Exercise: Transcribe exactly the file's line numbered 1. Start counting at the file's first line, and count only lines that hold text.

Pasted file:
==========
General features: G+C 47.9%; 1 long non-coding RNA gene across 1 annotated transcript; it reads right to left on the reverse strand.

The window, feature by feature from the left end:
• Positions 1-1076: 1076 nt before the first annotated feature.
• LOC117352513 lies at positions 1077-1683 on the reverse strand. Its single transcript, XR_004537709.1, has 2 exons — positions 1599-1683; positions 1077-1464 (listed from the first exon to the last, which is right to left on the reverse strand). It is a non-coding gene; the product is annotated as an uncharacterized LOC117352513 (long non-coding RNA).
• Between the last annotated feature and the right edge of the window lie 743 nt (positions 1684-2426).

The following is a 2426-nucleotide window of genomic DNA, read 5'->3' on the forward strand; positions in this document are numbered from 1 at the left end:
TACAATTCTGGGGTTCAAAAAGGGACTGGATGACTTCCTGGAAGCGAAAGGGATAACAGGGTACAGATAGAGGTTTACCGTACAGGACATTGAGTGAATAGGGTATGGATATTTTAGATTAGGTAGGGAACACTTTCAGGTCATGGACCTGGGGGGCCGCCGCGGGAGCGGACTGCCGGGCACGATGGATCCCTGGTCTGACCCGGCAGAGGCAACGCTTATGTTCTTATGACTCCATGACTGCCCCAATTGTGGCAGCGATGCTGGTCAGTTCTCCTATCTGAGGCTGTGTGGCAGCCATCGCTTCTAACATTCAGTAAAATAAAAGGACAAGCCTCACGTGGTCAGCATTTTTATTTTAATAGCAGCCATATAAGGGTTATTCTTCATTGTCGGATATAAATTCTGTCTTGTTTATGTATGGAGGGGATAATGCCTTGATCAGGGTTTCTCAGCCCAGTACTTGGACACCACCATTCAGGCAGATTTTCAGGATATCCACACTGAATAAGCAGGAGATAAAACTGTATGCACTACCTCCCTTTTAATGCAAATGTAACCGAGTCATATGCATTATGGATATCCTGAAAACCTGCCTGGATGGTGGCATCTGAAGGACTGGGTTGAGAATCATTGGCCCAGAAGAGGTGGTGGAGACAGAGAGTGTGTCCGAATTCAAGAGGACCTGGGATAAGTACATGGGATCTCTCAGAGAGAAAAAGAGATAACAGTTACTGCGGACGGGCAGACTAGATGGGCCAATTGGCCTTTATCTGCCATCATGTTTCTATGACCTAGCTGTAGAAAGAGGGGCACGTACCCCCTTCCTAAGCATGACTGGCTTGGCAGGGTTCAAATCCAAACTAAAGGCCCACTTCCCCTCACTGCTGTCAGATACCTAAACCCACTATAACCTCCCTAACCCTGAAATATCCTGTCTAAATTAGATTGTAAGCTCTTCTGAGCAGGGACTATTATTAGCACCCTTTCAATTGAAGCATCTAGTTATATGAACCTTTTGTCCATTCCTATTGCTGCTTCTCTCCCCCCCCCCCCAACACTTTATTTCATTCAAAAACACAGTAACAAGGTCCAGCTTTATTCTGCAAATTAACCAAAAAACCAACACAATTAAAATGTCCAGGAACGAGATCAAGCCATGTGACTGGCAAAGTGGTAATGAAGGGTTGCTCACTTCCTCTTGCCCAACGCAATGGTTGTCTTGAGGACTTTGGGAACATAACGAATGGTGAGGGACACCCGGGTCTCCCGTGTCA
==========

General features: G+C 47.9%; 1 long non-coding RNA gene across 1 annotated transcript; it reads right to left on the reverse strand.